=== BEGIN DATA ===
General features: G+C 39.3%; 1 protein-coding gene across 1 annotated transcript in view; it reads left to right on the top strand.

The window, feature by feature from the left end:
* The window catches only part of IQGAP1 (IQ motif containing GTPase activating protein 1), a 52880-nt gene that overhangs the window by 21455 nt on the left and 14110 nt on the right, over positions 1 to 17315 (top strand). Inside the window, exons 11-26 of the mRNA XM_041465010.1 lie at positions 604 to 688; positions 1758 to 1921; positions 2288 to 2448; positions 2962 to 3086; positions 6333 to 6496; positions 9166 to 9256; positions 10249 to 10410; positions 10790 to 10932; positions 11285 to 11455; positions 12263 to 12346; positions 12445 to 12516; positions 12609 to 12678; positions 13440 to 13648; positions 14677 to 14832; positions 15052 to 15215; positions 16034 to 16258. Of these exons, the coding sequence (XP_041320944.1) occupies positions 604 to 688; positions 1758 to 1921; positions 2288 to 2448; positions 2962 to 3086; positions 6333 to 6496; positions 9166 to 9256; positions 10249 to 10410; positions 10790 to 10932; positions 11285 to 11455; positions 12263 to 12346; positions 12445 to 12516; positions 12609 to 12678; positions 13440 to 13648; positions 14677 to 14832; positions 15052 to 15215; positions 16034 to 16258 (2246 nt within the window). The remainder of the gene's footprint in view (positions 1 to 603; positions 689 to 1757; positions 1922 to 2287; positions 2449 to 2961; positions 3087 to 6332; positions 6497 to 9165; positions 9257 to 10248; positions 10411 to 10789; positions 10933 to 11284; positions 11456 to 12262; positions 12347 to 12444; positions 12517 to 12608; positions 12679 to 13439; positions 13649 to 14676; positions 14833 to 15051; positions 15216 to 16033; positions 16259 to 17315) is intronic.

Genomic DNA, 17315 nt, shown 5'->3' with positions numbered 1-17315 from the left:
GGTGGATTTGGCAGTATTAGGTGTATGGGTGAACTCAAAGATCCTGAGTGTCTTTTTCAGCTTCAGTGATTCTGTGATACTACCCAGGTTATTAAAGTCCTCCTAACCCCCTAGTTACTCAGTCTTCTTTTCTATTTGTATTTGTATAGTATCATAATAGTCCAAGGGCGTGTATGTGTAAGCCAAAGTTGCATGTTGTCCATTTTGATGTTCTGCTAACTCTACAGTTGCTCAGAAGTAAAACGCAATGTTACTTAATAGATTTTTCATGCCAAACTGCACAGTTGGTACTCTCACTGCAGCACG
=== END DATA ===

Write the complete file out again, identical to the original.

General features: G+C 39.3%; 1 protein-coding gene across 1 annotated transcript in view; it reads left to right on the top strand.

The window, feature by feature from the left end:
* The window catches only part of IQGAP1 (IQ motif containing GTPase activating protein 1), a 52880-nt gene that overhangs the window by 21455 nt on the left and 14110 nt on the right, over positions 1 to 17315 (top strand). Inside the window, exons 11-26 of the mRNA XM_041465010.1 lie at positions 604 to 688; positions 1758 to 1921; positions 2288 to 2448; positions 2962 to 3086; positions 6333 to 6496; positions 9166 to 9256; positions 10249 to 10410; positions 10790 to 10932; positions 11285 to 11455; positions 12263 to 12346; positions 12445 to 12516; positions 12609 to 12678; positions 13440 to 13648; positions 14677 to 14832; positions 15052 to 15215; positions 16034 to 16258. Of these exons, the coding sequence (XP_041320944.1) occupies positions 604 to 688; positions 1758 to 1921; positions 2288 to 2448; positions 2962 to 3086; positions 6333 to 6496; positions 9166 to 9256; positions 10249 to 10410; positions 10790 to 10932; positions 11285 to 11455; positions 12263 to 12346; positions 12445 to 12516; positions 12609 to 12678; positions 13440 to 13648; positions 14677 to 14832; positions 15052 to 15215; positions 16034 to 16258 (2246 nt within the window). The remainder of the gene's footprint in view (positions 1 to 603; positions 689 to 1757; positions 1922 to 2287; positions 2449 to 2961; positions 3087 to 6332; positions 6497 to 9165; positions 9257 to 10248; positions 10411 to 10789; positions 10933 to 11284; positions 11456 to 12262; positions 12347 to 12444; positions 12517 to 12608; positions 12679 to 13439; positions 13649 to 14676; positions 14833 to 15051; positions 15216 to 16033; positions 16259 to 17315) is intronic.

Genomic DNA, 17315 nt, shown 5'->3' with positions numbered 1-17315 from the left:
GGTGGATTTGGCAGTATTAGGTGTATGGGTGAACTCAAAGATCCTGAGTGTCTTTTTCAGCTTCAGTGATTCTGTGATACTACCCAGGTTATTAAAGTCCTCCTAACCCCCTAGTTACTCAGTCTTCTTTTCTATTTGTATTTGTATAGTATCATAATAGTCCAAGGGCGTGTATGTGTAAGCCAAAGTTGCATGTTGTCCATTTTGATGTTCTGCTAACTCTACAGTTGCTCAGAAGTAAAACGCAATGTTACTTAATAGATTTTTCATGCCAAACTGCACAGTTGGTACTCTCACTGCAGCACG